View Single Post
Old 29-12-2017, 12:52 PM   #15
Arch-Supremacy Member
Join Date: Jun 2010
Posts: 12,848
Last time no Medishield Life so it is important to buy more term or life insurance. With the introduction of the compulsory Medishield Life you can even throw out term insurance coverage out of the window altogether.
I think you mean hospitalization insurance, i.e. Integrated Shield, which layers on top of MediShield Life. Term life insurance is entirely different than MediShield Life.

This one is a bit tricky, but I think there's a strong argument that an "as charged" Integrated Shield policy at either the B2+ or B1 public hospital ward level can be fairly described as essential. In particular, if you view a guaranteed air conditioned hospital ward as essential, then a public hospital B1 ward "as charged" Integrated Shield plan is essential. (Riders are not.)

For those who don't mind doing without air conditioning, I think NTUC Income's IncomeShield Enhanced C plan with Assist Rider is a reasonable approach. It's inexpensive, and that combination covers a lot more than MediShield Life does -- as long as you stay in public hospital B2+ wards or below. In particular, it adds 90 days of pre-/post-hospitalization outpatient coverage, and that's important medical protection. (I wish it were more days, but 90 is better than 0.) This plan works especially well for women, since KK Hospital has B2+ ward (air conditioned). I don't think any other public hospital advertises a B2+ ward, so it's much more like a lottery elsewhere.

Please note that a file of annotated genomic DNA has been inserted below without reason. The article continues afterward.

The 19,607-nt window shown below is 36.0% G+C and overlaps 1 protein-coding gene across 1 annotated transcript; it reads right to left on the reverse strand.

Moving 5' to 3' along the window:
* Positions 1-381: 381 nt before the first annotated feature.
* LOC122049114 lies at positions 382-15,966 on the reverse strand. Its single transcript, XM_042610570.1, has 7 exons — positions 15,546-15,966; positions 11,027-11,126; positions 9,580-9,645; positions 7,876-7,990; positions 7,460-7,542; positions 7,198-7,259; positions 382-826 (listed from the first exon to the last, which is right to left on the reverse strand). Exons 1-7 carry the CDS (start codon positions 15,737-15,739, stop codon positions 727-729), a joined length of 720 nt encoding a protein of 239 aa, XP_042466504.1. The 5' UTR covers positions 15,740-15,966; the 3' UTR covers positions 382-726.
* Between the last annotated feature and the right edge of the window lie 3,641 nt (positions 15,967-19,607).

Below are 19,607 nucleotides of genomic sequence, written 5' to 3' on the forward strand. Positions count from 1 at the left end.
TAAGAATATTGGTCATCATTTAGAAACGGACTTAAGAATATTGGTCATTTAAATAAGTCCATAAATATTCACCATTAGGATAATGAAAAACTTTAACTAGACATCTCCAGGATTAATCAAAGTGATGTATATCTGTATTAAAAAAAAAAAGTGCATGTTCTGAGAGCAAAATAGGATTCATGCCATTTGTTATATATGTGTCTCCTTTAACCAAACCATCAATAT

If your employer offers medical insurance then...well, it's "interesting." If you go completely without Integrated Shield, then you might have a risk of future medical conditions effectively excluding you from Integrated Shield, post-employment. My preferred approach is to pick the minimum Integrated Shield plan you could live with post-employment -- probably either IncomeShield Enhanced C plus Assist, or Great Eastern's Supreme Health B Plus without a rider -- and make that your foundational coverage, maintained. If your employer then provides medical benefits above that portable baseline coverage, great! But I'd keep the baseline going (or drop down to that baseline if you're already higher, at least while employed with "top-up" medical benefits).

Last edited by BBCWatcher; 29-12-2017 at 12:58 PM..
BBCWatcher is offline   Reply With Quote